For young people who have experienced trauma, symptoms of PTSD or unprocessed trauma can underlie eating disorder symptoms, sustaining disordered eating behaviours and, if untreated, acting as barriers to lasting recovery.
More from Eating Disorder
Eating disorders are serious conditions that cause harm to the mental, physical, and social lives of young people. There’s no such thing as a “mild” eating disorder and some types of eating disorders can be fatal if left untreated. This means that understanding how to choose good treatment is really important.
Eating disorders are one type of mental health disorder that seem to affect autistic young people more than other people. Young autistic people may show different disordered eating behaviours, such as using food to cope with emotions or placing a lot of their self-value on body shape or weight.
While eating disorders and social anxiety can be debilitating for young people, the good news is that both disorders are treatable. With the right support, teenagers and adolescents can manage and recover from difficult symptoms and lead fulfilling lives.
Eating disorders usually begin during adolescence, often at the start of a young person’s teenage years. However, in some cases, eating disorders can begin earlier in children as young as 8, 9 or 10. Known as early-onset eating disorders, young children’s eating problems are often similar to those experienced by older adolescents, underpinned by concerns about shape and weight and attempts to cope with difficult emotions.
Eating problems develop when a young person’s relationship with food starts to take over their daily life, affecting their ability to feel good or do the things they care about.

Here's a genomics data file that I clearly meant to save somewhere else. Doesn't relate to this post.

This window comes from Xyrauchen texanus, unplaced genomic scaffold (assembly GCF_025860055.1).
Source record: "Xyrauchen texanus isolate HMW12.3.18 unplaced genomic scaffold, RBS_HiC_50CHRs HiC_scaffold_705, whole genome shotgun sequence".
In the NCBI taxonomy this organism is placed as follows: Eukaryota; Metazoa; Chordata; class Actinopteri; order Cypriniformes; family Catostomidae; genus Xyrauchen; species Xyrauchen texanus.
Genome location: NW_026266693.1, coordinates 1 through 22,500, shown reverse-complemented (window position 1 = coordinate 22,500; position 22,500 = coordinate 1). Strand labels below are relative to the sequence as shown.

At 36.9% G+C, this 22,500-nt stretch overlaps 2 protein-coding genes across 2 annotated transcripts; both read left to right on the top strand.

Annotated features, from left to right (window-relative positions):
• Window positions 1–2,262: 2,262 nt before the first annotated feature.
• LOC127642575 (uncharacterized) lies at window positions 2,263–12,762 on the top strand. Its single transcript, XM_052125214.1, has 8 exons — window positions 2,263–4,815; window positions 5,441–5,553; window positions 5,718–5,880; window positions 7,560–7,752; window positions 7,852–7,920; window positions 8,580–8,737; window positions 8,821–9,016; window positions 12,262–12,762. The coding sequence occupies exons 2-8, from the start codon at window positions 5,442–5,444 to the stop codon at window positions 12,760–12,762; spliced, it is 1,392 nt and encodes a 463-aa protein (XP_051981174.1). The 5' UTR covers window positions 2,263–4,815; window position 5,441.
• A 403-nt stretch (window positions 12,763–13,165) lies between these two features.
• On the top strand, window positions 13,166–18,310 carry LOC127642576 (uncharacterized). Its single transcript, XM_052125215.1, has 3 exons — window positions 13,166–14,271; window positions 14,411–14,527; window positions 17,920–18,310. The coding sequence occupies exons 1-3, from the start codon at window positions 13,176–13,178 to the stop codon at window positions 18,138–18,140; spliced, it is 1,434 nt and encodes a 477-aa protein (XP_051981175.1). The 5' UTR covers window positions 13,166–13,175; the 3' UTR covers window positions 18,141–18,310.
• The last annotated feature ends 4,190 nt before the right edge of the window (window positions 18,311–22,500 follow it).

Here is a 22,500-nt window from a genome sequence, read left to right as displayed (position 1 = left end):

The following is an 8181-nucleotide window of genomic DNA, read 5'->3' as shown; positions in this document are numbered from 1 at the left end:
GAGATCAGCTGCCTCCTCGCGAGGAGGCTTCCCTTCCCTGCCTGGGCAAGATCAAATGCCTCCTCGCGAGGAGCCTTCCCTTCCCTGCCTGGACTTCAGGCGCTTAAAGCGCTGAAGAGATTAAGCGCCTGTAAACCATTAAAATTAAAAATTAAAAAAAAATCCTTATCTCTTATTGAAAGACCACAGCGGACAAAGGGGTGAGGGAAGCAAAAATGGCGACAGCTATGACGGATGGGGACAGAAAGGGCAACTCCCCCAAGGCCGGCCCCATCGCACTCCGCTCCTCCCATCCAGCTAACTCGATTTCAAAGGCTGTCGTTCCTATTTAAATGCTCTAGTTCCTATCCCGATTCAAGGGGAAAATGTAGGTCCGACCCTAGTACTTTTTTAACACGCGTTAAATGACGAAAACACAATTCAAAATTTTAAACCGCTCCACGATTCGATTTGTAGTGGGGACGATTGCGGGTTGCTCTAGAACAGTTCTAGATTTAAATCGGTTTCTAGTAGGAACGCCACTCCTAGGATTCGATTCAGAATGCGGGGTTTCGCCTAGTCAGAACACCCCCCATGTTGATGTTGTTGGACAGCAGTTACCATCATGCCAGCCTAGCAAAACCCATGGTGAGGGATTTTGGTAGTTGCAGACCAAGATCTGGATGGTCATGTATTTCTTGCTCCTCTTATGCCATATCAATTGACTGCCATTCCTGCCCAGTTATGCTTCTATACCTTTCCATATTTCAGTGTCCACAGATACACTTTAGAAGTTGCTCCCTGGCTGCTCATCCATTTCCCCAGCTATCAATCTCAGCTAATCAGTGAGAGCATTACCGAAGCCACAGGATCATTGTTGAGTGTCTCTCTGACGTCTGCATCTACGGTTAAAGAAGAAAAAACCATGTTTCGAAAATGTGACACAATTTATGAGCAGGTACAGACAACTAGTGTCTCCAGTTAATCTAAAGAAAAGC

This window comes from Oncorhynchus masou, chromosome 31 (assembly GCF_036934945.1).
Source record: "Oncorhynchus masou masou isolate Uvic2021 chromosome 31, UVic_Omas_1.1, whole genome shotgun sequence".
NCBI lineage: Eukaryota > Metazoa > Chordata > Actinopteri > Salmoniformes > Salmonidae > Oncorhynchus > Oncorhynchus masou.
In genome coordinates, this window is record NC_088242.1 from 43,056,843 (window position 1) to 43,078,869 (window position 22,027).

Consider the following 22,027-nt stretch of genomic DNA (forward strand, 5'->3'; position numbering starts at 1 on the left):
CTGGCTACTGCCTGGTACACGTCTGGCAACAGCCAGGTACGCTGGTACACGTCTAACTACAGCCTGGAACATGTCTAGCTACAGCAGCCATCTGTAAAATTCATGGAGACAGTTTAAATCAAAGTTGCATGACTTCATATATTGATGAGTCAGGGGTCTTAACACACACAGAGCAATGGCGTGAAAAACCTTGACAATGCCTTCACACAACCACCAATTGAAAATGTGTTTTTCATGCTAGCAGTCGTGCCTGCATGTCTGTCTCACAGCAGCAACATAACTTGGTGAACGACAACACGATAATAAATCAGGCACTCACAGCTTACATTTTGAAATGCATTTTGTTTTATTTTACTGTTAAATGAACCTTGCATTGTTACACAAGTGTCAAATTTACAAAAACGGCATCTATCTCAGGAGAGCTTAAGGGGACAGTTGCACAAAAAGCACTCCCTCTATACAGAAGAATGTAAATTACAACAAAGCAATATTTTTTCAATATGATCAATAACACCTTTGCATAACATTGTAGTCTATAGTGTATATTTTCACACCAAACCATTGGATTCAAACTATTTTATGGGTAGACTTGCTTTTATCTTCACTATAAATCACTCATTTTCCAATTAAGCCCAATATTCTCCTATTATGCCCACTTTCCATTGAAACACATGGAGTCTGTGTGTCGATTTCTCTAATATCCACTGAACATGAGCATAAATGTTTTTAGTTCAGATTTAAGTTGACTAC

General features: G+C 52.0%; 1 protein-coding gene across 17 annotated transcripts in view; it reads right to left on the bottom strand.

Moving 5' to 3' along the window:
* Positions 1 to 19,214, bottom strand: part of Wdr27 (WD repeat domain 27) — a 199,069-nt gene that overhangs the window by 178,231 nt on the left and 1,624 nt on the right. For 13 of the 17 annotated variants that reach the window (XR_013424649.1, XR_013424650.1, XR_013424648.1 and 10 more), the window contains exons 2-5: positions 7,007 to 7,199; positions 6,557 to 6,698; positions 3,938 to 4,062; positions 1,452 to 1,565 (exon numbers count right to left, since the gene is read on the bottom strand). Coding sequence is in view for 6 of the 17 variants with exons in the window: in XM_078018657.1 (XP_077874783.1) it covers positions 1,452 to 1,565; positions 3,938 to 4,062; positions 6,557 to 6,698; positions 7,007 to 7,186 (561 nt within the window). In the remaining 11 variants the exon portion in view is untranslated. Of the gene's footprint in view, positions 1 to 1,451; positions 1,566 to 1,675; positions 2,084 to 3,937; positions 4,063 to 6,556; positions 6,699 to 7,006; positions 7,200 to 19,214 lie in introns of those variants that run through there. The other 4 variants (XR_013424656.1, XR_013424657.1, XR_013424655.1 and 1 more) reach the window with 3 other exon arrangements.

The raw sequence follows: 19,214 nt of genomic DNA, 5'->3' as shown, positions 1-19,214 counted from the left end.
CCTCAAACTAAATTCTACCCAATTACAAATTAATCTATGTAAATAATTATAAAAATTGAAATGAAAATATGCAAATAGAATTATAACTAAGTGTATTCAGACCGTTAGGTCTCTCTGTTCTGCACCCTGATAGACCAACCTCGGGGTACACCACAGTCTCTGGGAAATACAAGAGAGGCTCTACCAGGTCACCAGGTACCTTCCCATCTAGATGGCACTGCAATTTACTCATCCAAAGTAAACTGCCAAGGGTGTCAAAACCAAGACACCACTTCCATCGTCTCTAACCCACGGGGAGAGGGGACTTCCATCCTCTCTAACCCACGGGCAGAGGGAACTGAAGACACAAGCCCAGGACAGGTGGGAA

Last year, the UK government introduced a new law mandating businesses with over 250 employees to introduce calorie labels on their menus. For young people
Loneliness can be one of the most difficult feelings a young person experiences. This blog explores the two-way relationship between loneliness and eating disorders, outlining how each one can exacerbate the other.
Using positive language helps young people with mental health disorders to feel included in society and understand their self-worth. It also makes it easier to access treatment and to reach out to other people for support. At the same time, it affects the way society views people with mental illness, challenging stigma and discrimination in its many forms.
In a family, parents are usually expected to fulfil their children’s basic physical and emotional needs. This means providing them with food, shelter, and warmth, as well as care, affection, and attention. It involves intervening in difficult situations, protecting them from harm, and providing emotional support when they feel distressed.
Adolescence can be a challenging and transitional phase for young people and their families. As young people search for their identity, independence, and a sense of belonging, they may encounter many conflicts, both within themselves and with the society around them.
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